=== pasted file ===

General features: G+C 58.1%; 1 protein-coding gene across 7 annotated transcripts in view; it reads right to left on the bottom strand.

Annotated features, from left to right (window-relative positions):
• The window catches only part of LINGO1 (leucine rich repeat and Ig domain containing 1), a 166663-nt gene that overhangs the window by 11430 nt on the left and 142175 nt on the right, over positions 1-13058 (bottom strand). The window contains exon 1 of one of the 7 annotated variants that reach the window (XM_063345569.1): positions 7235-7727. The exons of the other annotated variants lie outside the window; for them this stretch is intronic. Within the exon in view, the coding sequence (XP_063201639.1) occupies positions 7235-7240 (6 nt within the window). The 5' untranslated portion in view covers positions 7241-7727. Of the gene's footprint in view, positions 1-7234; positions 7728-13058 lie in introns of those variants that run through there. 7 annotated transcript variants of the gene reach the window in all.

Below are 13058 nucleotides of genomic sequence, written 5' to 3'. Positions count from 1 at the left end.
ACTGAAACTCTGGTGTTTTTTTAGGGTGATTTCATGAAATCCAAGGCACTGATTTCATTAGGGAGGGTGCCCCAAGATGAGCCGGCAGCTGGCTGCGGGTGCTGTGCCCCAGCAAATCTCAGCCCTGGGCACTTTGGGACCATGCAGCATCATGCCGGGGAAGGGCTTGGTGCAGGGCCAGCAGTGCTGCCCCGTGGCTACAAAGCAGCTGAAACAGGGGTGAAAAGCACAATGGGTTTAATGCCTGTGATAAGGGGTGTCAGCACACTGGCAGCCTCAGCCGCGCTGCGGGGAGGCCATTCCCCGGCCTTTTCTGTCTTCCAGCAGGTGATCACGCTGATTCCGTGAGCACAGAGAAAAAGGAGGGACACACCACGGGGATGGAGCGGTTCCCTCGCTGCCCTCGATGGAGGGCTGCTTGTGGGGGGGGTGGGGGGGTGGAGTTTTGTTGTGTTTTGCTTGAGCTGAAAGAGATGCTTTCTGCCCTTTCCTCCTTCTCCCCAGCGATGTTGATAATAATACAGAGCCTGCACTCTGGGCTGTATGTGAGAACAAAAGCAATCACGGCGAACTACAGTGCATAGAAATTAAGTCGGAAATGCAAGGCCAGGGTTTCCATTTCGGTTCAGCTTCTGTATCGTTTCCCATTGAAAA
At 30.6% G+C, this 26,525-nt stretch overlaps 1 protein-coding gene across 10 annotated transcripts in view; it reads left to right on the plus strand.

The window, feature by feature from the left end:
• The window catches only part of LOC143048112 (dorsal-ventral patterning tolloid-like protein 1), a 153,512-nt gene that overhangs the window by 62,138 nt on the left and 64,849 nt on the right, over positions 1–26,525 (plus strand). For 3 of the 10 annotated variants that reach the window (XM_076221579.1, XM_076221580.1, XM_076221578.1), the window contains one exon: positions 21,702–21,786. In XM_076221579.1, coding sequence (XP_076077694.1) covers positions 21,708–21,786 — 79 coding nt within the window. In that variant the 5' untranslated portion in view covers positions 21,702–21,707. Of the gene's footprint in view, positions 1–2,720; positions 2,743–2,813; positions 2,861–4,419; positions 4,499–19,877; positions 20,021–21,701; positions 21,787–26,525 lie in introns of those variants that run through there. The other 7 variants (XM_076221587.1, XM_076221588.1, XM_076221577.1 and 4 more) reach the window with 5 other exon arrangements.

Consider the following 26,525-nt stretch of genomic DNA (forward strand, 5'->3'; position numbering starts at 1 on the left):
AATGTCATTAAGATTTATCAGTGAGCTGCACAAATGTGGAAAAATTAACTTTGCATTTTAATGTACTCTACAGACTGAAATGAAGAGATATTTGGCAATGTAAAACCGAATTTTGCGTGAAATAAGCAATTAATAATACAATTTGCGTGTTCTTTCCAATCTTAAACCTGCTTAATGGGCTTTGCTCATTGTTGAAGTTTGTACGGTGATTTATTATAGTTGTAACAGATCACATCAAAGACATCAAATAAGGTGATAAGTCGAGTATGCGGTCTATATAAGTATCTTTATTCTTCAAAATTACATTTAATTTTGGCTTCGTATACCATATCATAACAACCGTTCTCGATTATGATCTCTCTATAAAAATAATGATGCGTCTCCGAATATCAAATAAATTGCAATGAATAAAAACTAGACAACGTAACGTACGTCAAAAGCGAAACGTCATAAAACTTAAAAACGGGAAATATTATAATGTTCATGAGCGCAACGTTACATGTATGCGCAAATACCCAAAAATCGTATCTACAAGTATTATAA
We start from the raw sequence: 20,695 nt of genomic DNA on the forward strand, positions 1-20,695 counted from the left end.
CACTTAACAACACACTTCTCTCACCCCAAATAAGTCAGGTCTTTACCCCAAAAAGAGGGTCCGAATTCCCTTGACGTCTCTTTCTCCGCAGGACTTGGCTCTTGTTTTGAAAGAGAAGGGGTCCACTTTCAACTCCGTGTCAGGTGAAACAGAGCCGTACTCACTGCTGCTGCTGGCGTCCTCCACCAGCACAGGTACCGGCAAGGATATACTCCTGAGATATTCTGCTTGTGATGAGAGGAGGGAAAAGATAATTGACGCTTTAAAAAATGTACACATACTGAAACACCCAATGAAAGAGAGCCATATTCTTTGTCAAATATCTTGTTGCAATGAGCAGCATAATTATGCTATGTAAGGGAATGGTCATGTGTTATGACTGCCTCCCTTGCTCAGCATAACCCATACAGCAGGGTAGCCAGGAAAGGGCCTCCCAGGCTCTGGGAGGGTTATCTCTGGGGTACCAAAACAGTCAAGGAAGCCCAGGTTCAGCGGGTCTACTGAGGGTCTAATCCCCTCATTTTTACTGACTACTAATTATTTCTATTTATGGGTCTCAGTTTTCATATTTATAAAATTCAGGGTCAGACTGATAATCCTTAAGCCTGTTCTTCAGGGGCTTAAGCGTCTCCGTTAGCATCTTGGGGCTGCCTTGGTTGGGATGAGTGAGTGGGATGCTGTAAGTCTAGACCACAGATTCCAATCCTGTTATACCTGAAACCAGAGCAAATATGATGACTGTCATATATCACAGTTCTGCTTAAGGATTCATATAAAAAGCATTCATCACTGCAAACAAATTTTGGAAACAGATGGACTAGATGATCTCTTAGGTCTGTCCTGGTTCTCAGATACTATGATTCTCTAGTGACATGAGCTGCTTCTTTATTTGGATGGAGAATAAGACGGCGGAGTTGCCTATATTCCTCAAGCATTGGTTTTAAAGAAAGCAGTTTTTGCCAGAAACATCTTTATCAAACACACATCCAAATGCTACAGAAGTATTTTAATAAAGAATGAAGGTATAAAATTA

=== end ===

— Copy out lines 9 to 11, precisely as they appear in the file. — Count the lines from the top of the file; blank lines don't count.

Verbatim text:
Consider the following 26,525-nt stretch of genomic DNA (forward strand, 5'->3'; position numbering starts at 1 on the left):
AATGTCATTAAGATTTATCAGTGAGCTGCACAAATGTGGAAAAATTAACTTTGCATTTTAATGTACTCTACAGACTGAAATGAAGAGATATTTGGCAATGTAAAACCGAATTTTGCGTGAAATAAGCAATTAATAATACAATTTGCGTGTTCTTTCCAATCTTAAACCTGCTTAATGGGCTTTGCTCATTGTTGAAGTTTGTACGGTGATTTATTATAGTTGTAACAGATCACATCAAAGACATCAAATAAGGTGATAAGTCGAGTATGCGGTCTATATAAGTATCTTTATTCTTCAAAATTACATTTAATTTTGGCTTCGTATACCATATCATAACAACCGTTCTCGATTATGATCTCTCTATAAAAATAATGATGCGTCTCCGAATATCAAATAAATTGCAATGAATAAAAACTAGACAACGTAACGTACGTCAAAAGCGAAACGTCATAAAACTTAAAAACGGGAAATATTATAATGTTCATGAGCGCAACGTTACATGTATGCGCAAATACCCAAAAATCGTATCTACAAGTATTATAA
We start from the raw sequence: 20,695 nt of genomic DNA on the forward strand, positions 1-20,695 counted from the left end.